An Alternative Guide to Great Movies: Lone Star (1996)

Kris Kristofferson as Charlie Wade, the mad, bad sheriff in Lone Star, a film destined to be a cult

Kris Kristofferson as Charlie Wade, the mad, bad sheriff in Lone Star, a film destined to be a cult classic. Photo: Castle Rock - Credit: Archant

Movies that tell a good story and have engaging characters provide that all-important re-watch value necessary for a great film. Arts editor Andrew Clarke presents a series of idiosyncratic suggestions for movies which may entertain if you are in the mood for something different.

Chris Cooper in Lone Star, a film destined to be a cult classic. Photo: Castle Rock

Chris Cooper in Lone Star, a film destined to be a cult classic. Photo: Castle Rock - Credit: Archant

Lone Star; dir: John Sayles; Starring: Kris Kristofferson, Chris Cooper, Elizabeth Peña, Matthew McConaughey, Clifton James, Stephen Mendillo, Stephen J Lang. Cert: 15 (1996)

During the 1990s John Sayles was the darling of the American independent movie world. He created stories about working people living in the rural heartlands of America and Lone Star was his masterpiece.

Part modern-day western, part Alfred Hitchcock-thriller, part time-travelling murder mystery and part character-study, Lone Star had a broad canvas and was painted in many styles but the overall picture was more than the sum of its parts.

Elizabeth Pena and Chris Cooper in Lone Star, a film destined to be a cult classic. Photo: Castle R

Elizabeth Pena and Chris Cooper in Lone Star, a film destined to be a cult classic. Photo: Castle Rock - Credit: Archant

At first glance, Lone Star comes across as a wonderful crowd-pleaser but the more you think about the movie, the more it offers. The murder mystery element is the hook that drags you in, the intriguing characters keep you interested, keep you wanting to discover more, the Hitchcockian atmosphere offers a rich world to lose yourself in while the time-jumping element gives the film an epic eloquence that will survive any number of re-screenings.


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As the film opens you think that this is going to be a straight forward police drama or detective drama as a skeleton is unearthed in the desert just outside a rural Texan town close to the Mexican border.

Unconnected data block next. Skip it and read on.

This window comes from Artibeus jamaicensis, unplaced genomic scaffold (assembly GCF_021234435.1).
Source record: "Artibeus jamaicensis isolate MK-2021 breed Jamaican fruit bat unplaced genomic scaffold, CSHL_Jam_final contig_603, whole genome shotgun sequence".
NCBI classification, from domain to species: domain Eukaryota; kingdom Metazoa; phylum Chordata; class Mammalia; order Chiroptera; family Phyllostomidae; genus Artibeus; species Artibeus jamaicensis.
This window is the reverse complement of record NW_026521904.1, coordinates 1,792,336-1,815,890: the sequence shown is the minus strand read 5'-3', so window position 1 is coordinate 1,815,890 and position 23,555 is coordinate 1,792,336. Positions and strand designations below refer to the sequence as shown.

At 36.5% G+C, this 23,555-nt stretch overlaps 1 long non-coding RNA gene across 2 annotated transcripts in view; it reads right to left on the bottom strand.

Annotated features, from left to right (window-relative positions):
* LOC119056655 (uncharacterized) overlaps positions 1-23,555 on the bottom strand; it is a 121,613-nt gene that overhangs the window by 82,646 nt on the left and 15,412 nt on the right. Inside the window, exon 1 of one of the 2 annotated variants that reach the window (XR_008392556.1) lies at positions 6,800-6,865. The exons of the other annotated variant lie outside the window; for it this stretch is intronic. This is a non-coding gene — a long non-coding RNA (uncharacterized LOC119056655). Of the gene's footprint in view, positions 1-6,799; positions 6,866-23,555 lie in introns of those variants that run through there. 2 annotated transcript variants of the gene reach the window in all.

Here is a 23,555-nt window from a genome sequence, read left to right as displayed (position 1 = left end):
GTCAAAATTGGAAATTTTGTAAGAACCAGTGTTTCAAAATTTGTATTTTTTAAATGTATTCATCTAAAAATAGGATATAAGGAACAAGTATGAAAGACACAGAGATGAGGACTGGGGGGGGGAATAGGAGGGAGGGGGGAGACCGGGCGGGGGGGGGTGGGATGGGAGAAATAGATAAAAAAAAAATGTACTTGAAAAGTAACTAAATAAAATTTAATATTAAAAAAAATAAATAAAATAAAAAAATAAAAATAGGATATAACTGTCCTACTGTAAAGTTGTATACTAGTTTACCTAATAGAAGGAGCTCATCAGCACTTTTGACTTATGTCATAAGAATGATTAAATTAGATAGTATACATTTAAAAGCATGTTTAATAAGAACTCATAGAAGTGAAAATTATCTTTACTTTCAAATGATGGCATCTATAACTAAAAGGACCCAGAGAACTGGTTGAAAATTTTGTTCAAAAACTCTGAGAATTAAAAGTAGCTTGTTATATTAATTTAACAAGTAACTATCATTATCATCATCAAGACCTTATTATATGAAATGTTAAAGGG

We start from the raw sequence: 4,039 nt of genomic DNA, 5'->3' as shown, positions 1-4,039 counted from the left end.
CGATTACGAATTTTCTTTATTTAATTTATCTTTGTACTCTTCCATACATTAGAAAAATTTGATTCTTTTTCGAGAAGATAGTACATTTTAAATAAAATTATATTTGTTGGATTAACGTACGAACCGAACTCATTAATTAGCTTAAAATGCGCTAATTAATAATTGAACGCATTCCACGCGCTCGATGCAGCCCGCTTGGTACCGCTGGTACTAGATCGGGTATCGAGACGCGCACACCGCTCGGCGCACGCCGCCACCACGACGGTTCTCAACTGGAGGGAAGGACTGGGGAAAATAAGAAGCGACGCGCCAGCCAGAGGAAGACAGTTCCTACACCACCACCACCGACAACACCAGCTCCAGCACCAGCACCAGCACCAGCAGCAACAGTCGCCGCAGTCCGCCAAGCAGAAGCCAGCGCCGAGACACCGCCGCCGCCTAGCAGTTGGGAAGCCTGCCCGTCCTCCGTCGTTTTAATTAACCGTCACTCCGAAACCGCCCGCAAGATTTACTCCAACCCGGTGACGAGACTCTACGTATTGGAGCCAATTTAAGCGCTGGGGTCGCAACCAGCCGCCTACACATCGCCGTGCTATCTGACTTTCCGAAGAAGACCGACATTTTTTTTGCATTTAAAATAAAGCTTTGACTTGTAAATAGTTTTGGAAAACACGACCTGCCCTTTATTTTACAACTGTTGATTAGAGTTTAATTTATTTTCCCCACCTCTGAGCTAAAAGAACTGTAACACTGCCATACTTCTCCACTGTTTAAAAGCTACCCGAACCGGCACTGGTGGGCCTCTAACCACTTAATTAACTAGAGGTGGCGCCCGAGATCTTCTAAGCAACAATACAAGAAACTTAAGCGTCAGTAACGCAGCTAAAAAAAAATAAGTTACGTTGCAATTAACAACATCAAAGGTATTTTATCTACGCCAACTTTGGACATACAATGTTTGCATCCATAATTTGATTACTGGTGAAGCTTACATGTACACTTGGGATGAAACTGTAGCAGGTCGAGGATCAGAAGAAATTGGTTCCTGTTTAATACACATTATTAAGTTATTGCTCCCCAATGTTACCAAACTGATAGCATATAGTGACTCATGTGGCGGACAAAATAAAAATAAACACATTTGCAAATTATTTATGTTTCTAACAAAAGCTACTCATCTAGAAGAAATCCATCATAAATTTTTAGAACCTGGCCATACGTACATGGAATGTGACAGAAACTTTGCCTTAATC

It quickly becomes clear that the bones belong to a much-hated sheriff from the 1950s, played by Kris Kristofferson, but, as the investigation gets underway, the current sheriff (Chris Cooper) suspects that the murder may have been committed by his own father (a young Matthew McConaughey) who was Kristofferson’s deputy at the time.

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However, this isn’t a straight-forward police procedural who-dunnit, this is the story of a community and the story of how a town has evolved over time and to solve the murder we need to understand the relationships between the townsfolk.

Matthew McConaughey as Buddy Deeds in Lone Star, a film destined to be a cult classic. Photo: Cast

Matthew McConaughey as Buddy Deeds in Lone Star, a film destined to be a cult classic. Photo: Castle Rock - Credit: Archant

It turns out that relationships can be romantic as well as antagonistic. This small Texas town becomes, in John Sayles hands, a microcosm of the entire United States. This represents the heart of every town, every community whether it is Smallville USA in the middle of Wyoming or The Village in the midst of bustling New York.

These communities are forged by individuals, by friendships and rivalries between people. As Chris Cooper starts investigating the past, the relationships of the present come into sharper focus – particularly the relationship between Chris Cooper’s character Sam Deeds and Pilar, a Mexican mother, played with great sensitivity by Elizabeth Peña.

As teenagers Sam and Pilar were very much in love but their romance was thwarted by the community of the time who frowned upon white-hispanic relationships. But, it is not only the Mexican connections which receive Sayles attention.

In the town Big Otis, a friendly black man, ran the town’s bar, a big cross-cultural meeting place that was merely tolerated by Kristofferson ‘s sadistic Sheriff. Today Big Otis’ son is the Colonel in charge of the nearby airbase. Times have changed, things have improved but racial tensions with the Mexicans remain and a fierce debate about school books, illustrates that the events of the past can be presented in a number of different ways.

Sayles neatly jumps from the 1950s to the 1990s with a simple pan of the camera. The desert landscape and the town architecture have changed little in 40 years and a gentle swoop of the camera takes us from the harsh world of Sheriff Charlie Wade to the seemingly more egalitarian world of 1990s America.

The camerawork, like the performances of the actors, is stylish and thoughtful but never showy for the sake it – although it is impressive. It is a beautiful looking film and has a story which hooks you in from the moment that we discover those bones and that police badge lying in the dirt.

Chris Cooper is brilliant as the honourable Sam Deeds, while Matthew McConaughey, in one of his first leading roles, makes Buddy Deeds, a believably conflicted individual while Kris Kristofferson as the evil Charlie Wade brings a sense of irrational menace to the film and makes you wonder whether murder can ever be justified.

There are plenty of revelations to keep you on the edge of your seats which makes Lone Star one of the richest and most rewarding films you are likely to see for a very long time.

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